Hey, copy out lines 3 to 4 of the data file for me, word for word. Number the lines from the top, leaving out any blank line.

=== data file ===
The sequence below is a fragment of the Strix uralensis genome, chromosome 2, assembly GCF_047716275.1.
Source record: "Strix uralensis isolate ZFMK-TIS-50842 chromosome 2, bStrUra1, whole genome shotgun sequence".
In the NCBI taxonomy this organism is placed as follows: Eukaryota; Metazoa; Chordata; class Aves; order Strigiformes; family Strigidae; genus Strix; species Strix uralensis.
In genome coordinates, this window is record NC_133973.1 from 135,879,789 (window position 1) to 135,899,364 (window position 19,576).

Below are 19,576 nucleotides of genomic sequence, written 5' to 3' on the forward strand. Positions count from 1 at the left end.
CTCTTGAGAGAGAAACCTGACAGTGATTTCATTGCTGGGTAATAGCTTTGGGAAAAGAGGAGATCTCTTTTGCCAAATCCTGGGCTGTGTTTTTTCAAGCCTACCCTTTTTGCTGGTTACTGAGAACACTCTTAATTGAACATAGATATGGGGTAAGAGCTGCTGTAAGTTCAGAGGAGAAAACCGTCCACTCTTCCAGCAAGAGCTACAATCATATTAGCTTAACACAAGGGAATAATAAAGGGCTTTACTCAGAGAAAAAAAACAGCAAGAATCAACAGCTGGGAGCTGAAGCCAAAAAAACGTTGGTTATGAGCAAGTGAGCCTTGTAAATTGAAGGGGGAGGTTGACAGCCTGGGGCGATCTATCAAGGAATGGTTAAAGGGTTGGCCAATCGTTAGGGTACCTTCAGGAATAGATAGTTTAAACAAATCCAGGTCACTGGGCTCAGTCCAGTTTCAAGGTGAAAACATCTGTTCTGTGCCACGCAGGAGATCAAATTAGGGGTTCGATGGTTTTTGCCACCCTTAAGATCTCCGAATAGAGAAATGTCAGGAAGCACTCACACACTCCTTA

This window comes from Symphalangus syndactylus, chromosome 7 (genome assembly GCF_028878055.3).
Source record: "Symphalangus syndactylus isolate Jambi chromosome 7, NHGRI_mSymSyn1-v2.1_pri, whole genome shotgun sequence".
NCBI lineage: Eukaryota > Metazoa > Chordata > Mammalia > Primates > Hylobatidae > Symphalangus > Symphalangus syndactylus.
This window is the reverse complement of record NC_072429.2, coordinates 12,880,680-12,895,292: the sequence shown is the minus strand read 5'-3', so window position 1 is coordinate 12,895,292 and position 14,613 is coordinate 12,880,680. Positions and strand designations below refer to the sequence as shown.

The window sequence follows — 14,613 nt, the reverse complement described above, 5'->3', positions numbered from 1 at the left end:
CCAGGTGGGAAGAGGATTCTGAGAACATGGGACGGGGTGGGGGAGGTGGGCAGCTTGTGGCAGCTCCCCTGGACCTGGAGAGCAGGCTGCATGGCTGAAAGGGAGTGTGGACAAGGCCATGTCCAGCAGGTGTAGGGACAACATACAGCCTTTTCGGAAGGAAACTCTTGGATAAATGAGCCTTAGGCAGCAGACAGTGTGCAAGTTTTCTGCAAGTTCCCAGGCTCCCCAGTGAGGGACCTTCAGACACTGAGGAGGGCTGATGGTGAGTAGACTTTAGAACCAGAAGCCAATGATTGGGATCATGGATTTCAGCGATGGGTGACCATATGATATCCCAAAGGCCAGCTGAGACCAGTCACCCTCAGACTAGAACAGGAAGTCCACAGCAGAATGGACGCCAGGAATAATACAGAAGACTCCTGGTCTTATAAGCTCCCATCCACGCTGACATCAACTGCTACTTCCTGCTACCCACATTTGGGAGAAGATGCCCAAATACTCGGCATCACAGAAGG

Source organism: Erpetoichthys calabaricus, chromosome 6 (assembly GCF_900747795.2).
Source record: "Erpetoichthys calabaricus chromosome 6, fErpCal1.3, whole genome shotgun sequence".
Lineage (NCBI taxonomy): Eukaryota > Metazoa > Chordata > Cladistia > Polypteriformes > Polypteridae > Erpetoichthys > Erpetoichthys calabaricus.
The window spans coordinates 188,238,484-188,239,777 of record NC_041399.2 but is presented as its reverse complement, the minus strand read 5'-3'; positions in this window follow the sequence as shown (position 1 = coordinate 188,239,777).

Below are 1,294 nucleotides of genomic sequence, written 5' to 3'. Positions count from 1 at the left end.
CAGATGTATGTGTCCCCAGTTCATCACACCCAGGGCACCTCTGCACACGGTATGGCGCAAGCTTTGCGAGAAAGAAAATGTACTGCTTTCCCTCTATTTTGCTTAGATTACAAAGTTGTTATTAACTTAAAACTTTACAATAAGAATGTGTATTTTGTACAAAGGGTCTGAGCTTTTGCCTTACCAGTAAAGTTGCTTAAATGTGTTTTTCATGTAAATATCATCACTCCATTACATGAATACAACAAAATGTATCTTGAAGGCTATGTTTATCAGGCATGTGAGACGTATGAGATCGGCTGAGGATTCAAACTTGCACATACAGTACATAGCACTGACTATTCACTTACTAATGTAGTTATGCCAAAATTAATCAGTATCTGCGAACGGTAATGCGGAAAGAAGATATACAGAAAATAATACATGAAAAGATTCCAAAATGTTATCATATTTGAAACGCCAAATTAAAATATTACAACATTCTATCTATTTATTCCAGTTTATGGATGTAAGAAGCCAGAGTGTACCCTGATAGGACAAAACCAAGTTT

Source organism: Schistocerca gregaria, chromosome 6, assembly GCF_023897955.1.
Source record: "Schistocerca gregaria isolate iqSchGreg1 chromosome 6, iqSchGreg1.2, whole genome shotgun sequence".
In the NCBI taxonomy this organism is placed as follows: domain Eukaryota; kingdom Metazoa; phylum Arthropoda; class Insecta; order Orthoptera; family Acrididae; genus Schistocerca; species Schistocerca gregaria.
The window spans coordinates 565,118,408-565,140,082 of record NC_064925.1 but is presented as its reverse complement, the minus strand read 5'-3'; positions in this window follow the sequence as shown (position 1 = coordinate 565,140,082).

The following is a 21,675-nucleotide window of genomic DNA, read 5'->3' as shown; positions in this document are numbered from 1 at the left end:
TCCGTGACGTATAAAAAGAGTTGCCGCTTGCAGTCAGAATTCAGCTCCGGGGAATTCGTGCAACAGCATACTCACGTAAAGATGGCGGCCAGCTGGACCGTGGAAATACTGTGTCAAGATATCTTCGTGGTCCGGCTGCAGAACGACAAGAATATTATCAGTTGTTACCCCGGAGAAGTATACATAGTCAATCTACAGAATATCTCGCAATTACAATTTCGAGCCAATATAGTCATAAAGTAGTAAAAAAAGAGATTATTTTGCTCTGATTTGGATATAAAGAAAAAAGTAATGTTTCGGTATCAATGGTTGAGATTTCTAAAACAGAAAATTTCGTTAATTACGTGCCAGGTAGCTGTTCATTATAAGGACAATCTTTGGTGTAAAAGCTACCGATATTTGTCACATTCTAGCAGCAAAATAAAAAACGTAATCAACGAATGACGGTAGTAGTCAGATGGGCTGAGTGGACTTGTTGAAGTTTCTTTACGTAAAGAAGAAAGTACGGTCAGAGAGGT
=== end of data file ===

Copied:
In the NCBI taxonomy this organism is placed as follows: Eukaryota; Metazoa; Chordata; class Aves; order Strigiformes; family Strigidae; genus Strix; species Strix uralensis.
In genome coordinates, this window is record NC_133973.1 from 135,879,789 (window position 1) to 135,899,364 (window position 19,576).